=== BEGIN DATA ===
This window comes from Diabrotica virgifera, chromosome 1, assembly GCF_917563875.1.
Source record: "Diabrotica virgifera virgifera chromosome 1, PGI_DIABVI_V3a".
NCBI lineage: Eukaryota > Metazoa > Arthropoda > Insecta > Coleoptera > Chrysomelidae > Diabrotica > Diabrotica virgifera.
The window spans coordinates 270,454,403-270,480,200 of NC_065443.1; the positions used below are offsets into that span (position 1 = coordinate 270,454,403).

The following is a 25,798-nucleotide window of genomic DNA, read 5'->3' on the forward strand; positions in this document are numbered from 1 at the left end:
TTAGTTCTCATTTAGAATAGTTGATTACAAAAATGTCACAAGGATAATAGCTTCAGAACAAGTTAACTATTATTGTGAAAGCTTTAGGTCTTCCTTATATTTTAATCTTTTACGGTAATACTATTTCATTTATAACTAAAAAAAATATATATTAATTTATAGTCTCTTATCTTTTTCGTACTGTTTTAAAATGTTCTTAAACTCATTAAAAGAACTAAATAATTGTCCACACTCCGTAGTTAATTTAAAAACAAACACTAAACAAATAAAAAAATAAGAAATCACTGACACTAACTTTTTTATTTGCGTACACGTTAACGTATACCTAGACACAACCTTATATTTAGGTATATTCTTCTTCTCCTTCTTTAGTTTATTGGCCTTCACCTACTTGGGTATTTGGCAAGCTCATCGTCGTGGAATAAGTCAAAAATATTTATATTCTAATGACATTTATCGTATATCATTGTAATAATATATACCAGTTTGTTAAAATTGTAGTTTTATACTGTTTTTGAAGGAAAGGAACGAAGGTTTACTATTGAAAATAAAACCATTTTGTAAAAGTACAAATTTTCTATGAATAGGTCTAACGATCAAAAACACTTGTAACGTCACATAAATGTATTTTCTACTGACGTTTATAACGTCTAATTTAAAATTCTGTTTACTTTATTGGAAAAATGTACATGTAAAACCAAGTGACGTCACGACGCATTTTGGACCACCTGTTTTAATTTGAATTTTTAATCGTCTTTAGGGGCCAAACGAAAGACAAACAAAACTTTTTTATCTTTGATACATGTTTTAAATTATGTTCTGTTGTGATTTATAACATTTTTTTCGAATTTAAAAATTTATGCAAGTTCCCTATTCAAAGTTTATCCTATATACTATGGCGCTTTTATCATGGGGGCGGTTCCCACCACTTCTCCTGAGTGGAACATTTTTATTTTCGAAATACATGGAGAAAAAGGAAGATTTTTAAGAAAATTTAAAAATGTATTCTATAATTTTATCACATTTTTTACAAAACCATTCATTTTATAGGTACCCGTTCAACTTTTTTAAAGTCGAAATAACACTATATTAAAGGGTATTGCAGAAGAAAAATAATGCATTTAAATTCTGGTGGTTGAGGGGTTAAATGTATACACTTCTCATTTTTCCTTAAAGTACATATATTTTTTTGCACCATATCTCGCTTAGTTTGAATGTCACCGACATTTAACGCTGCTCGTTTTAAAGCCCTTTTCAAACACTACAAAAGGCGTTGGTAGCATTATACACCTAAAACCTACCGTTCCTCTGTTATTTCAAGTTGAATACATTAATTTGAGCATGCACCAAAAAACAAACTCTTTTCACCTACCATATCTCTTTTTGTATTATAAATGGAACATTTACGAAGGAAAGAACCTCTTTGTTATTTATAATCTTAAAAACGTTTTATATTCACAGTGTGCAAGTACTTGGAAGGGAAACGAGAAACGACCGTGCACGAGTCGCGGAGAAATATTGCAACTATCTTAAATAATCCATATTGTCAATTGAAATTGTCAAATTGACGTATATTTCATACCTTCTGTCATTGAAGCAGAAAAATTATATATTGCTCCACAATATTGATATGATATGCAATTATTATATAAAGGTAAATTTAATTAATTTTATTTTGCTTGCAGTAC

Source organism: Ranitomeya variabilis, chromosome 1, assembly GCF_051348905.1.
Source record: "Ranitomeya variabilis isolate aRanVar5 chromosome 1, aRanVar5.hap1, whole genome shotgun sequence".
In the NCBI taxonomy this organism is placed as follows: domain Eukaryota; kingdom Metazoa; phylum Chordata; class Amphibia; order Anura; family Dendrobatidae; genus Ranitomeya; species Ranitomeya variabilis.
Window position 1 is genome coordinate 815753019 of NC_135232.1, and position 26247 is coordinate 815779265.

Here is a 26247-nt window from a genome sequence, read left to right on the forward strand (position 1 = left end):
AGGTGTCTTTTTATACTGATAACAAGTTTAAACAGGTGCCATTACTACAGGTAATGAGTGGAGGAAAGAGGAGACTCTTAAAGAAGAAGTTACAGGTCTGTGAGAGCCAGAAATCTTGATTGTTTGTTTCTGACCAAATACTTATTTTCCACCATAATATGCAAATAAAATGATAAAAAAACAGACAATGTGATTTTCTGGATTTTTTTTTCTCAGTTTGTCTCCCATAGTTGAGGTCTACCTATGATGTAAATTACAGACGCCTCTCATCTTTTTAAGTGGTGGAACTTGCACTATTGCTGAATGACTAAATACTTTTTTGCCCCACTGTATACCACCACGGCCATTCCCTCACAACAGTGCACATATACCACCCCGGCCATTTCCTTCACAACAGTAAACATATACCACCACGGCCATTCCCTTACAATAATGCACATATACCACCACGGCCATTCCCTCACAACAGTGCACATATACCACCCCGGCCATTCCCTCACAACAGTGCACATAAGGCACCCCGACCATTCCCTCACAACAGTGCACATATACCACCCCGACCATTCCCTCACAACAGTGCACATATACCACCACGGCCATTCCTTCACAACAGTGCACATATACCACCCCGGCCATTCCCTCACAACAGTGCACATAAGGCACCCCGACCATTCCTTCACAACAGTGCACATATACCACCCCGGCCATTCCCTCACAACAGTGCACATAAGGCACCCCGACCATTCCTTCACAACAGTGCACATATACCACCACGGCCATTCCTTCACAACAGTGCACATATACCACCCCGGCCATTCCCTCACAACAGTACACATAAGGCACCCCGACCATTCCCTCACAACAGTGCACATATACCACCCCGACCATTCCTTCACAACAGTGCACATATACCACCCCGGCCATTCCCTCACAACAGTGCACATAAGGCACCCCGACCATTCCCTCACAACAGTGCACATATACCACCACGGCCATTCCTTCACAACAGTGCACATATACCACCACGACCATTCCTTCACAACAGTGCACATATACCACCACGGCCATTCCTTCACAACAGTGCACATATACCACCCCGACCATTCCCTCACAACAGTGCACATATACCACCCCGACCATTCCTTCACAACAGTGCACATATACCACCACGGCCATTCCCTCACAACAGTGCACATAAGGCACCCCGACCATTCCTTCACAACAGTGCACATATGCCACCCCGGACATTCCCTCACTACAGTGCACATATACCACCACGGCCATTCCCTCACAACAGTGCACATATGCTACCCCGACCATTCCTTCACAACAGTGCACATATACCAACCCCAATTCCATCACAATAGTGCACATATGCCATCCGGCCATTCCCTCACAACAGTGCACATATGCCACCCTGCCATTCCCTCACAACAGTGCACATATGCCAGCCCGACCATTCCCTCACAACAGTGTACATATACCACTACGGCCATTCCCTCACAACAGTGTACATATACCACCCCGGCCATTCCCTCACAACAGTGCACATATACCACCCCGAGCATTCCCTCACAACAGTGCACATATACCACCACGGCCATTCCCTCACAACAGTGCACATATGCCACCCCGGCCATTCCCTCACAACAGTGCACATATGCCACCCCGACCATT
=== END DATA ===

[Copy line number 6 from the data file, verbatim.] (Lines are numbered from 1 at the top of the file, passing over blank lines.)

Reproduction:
TTAGTTCTCATTTAGAATAGTTGATTACAAAAATGTCACAAGGATAATAGCTTCAGAACAAGTTAACTATTATTGTGAAAGCTTTAGGTCTTCCTTATATTTTAATCTTTTACGGTAATACTATTTCATTTATAACTAAAAAAAATATATATTAATTTATAGTCTCTTATCTTTTTCGTACTGTTTTAAAATGTTCTTAAACTCATTAAAAGAACTAAATAATTGTCCACACTCCGTAGTTAATTTAAAAACAAACACTAAACAAATAAAAAAATAAGAAATCACTGACACTAACTTTTTTATTTGCGTACACGTTAACGTATACCTAGACACAACCTTATATTTAGGTATATTCTTCTTCTCCTTCTTTAGTTTATTGGCCTTCACCTACTTGGGTATTTGGCAAGCTCATCGTCGTGGAATAAGTCAAAAATATTTATATTCTAATGACATTTATCGTATATCATTGTAATAATATATACCAGTTTGTTAAAATTGTAGTTTTATACTGTTTTTGAAGGAAAGGAACGAAGGTTTACTATTGAAAATAAAACCATTTTGTAAAAGTACAAATTTTCTATGAATAGGTCTAACGATCAAAAACACTTGTAACGTCACATAAATGTATTTTCTACTGACGTTTATAACGTCTAATTTAAAATTCTGTTTACTTTATTGGAAAAATGTACATGTAAAACCAAGTGACGTCACGACGCATTTTGGACCACCTGTTTTAATTTGAATTTTTAATCGTCTTTAGGGGCCAAACGAAAGACAAACAAAACTTTTTTATCTTTGATACATGTTTTAAATTATGTTCTGTTGTGATTTATAACATTTTTTTCGAATTTAAAAATTTATGCAAGTTCCCTATTCAAAGTTTATCCTATATACTATGGCGCTTTTATCATGGGGGCGGTTCCCACCACTTCTCCTGAGTGGAACATTTTTATTTTCGAAATACATGGAGAAAAAGGAAGATTTTTAAGAAAATTTAAAAATGTATTCTATAATTTTATCACATTTTTTACAAAACCATTCATTTTATAGGTACCCGTTCAACTTTTTTAAAGTCGAAATAACACTATATTAAAGGGTATTGCAGAAGAAAAATAATGCATTTAAATTCTGGTGGTTGAGGGGTTAAATGTATACACTTCTCATTTTTCCTTAAAGTACATATATTTTTTTGCACCATATCTCGCTTAGTTTGAATGTCACCGACATTTAACGCTGCTCGTTTTAAAGCCCTTTTCAAACACTACAAAAGGCGTTGGTAGCATTATACACCTAAAACCTACCGTTCCTCTGTTATTTCAAGTTGAATACATTAATTTGAGCATGCACCAAAAAACAAACTCTTTTCACCTACCATATCTCTTTTTGTATTATAAATGGAACATTTACGAAGGAAAGAACCTCTTTGTTATTTATAATCTTAAAAACGTTTTATATTCACAGTGTGCAAGTACTTGGAAGGGAAACGAGAAACGACCGTGCACGAGTCGCGGAGAAATATTGCAACTATCTTAAATAATCCATATTGTCAATTGAAATTGTCAAATTGACGTATATTTCATACCTTCTGTCATTGAAGCAGAAAAATTATATATTGCTCCACAATATTGATATGATATGCAATTATTATATAAAGGTAAATTTAATTAATTTTATTTTGCTTGCAGTAC